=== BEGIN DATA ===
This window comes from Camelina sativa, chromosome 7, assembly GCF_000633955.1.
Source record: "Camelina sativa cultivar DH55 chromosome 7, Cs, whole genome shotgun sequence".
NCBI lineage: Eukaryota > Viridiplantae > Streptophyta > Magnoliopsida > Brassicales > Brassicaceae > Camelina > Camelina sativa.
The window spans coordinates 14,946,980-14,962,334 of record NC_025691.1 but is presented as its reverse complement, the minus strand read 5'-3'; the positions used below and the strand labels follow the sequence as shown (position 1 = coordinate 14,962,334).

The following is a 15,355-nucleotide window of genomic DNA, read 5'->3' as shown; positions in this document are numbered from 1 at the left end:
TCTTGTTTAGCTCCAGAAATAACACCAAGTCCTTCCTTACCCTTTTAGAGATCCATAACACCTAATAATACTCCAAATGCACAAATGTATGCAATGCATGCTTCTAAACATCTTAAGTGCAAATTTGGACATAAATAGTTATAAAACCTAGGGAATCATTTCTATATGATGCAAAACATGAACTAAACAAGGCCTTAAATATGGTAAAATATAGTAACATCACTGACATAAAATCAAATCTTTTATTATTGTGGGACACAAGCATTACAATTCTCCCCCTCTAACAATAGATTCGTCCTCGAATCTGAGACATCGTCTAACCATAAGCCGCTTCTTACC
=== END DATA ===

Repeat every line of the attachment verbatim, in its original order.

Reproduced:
This window comes from Camelina sativa, chromosome 7, assembly GCF_000633955.1.
Source record: "Camelina sativa cultivar DH55 chromosome 7, Cs, whole genome shotgun sequence".
NCBI lineage: Eukaryota > Viridiplantae > Streptophyta > Magnoliopsida > Brassicales > Brassicaceae > Camelina > Camelina sativa.
The window spans coordinates 14,946,980-14,962,334 of record NC_025691.1 but is presented as its reverse complement, the minus strand read 5'-3'; the positions used below and the strand labels follow the sequence as shown (position 1 = coordinate 14,962,334).

The following is a 15,355-nucleotide window of genomic DNA, read 5'->3' as shown; positions in this document are numbered from 1 at the left end:
TCTTGTTTAGCTCCAGAAATAACACCAAGTCCTTCCTTACCCTTTTAGAGATCCATAACACCTAATAATACTCCAAATGCACAAATGTATGCAATGCATGCTTCTAAACATCTTAAGTGCAAATTTGGACATAAATAGTTATAAAACCTAGGGAATCATTTCTATATGATGCAAAACATGAACTAAACAAGGCCTTAAATATGGTAAAATATAGTAACATCACTGACATAAAATCAAATCTTTTATTATTGTGGGACACAAGCATTACAATTCTCCCCCTCTAACAATAGATTCGTCCTCGAATCTGAGACATCGTCTAACCATAAGCCGCTTCTTACC